Archive for April, 2012

Why do we see a link between creativity, the York Region Food Network, and the Sharon Temple?

That’s a long story, but worth hearing!

The York Region Food Network uses a great deal of creativity to not only advocate for people in hardship, but to focus awareness on hunger and solutions to it. Creativity is what creates community gardens — where a square of dirt becomes a site for community action, growing our own food and sharing it. Gleaning programs take fresh food that would be wasted, and redirect it to people who need it. Creativity is behind the “Do the Math” program, and the challenge where local community leaders spent time trying to survive on a food bank diet, to discover on a personal level the unacceptable costs hidden in these kind of bandaid solutions.

Some samples:–day-2-on-the-food-bank-diet-carbs-and-more-carbs

In York Region, where the average income is high, people have trouble believing there is real hardship. For people who wage a daily battle to meet their basic needs, it must be even harder to know your situation is invisible.

We want to highlight the fact that hunger in this affluent region is UNACCEPTABLE and that people can’t obviously be creative when their basic needs aren’t met.

Many of the people participating in Spiritfest aren’t wealthy, but they all do something to make the world a better place — because creativity need not cost you anything, but is gives something you can’t put a price tag on.

We want to see a world where creativity is used not only to enrich our community’s life, but also to solve our collective problems and create a society where nobody is left behind.

After all, there are no limits to creativity. It is the ultimate renewable resource. What better way to use it than to create positive events and help raise awareness of what people need?

Hunger and poverty cost our society — not just in terms of money, but in terms of lost opportunities, lost contributions, lost potential — we can’t afford to lose anyone!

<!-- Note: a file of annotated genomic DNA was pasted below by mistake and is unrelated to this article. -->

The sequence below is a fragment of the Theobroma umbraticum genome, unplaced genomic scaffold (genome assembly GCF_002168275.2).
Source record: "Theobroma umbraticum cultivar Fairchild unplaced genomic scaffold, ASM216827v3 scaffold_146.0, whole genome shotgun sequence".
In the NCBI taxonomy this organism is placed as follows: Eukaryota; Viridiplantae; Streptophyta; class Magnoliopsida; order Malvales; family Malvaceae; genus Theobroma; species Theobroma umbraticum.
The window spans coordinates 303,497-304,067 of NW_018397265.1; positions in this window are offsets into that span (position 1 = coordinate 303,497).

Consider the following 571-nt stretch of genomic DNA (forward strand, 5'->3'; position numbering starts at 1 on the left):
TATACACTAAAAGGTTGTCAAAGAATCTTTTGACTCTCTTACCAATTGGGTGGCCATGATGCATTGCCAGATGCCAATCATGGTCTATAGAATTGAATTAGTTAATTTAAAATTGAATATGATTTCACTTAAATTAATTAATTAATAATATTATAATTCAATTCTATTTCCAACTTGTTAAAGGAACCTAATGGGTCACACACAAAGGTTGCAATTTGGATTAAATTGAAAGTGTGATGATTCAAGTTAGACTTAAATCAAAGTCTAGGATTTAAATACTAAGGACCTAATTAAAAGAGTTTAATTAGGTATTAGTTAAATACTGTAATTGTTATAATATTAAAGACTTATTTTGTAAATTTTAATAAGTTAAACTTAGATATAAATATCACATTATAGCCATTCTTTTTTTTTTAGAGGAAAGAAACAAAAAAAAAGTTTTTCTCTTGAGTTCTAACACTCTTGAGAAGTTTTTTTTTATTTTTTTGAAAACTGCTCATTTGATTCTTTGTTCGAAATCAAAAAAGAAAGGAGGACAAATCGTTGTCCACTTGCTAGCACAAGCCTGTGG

Economics is largely a con game anyway, a game played on a field most of us will never have any influence upon — but the reality is right here, on the ground, in front of us. If we work together to create a community where everyone can contribute and has enough to live a decent life, then we can withstand all the challenges before us, survive AND thrive.

Spiritfest is all about looking at the scary headlines, and refusing to give in to panic and fear. When we create, we are at our most powerful.

The Children of Peace, who built the Sharon Temple as a community centre for regular charitable fundraising, also lived in turbulent political times and faced dire hardships as a group. Many of them experienced not one war, but several. Their choice was to build a beautiful monument to the human spirit, and to gather together to create social democracy, schools, co-ops, and other forms of collective action that were designed to promote equality, peace and productive collaborative action among all people. If they could do all that, in the face of war, oppression and hunger — what can’t WE accomplish, with all the resources at our disposal?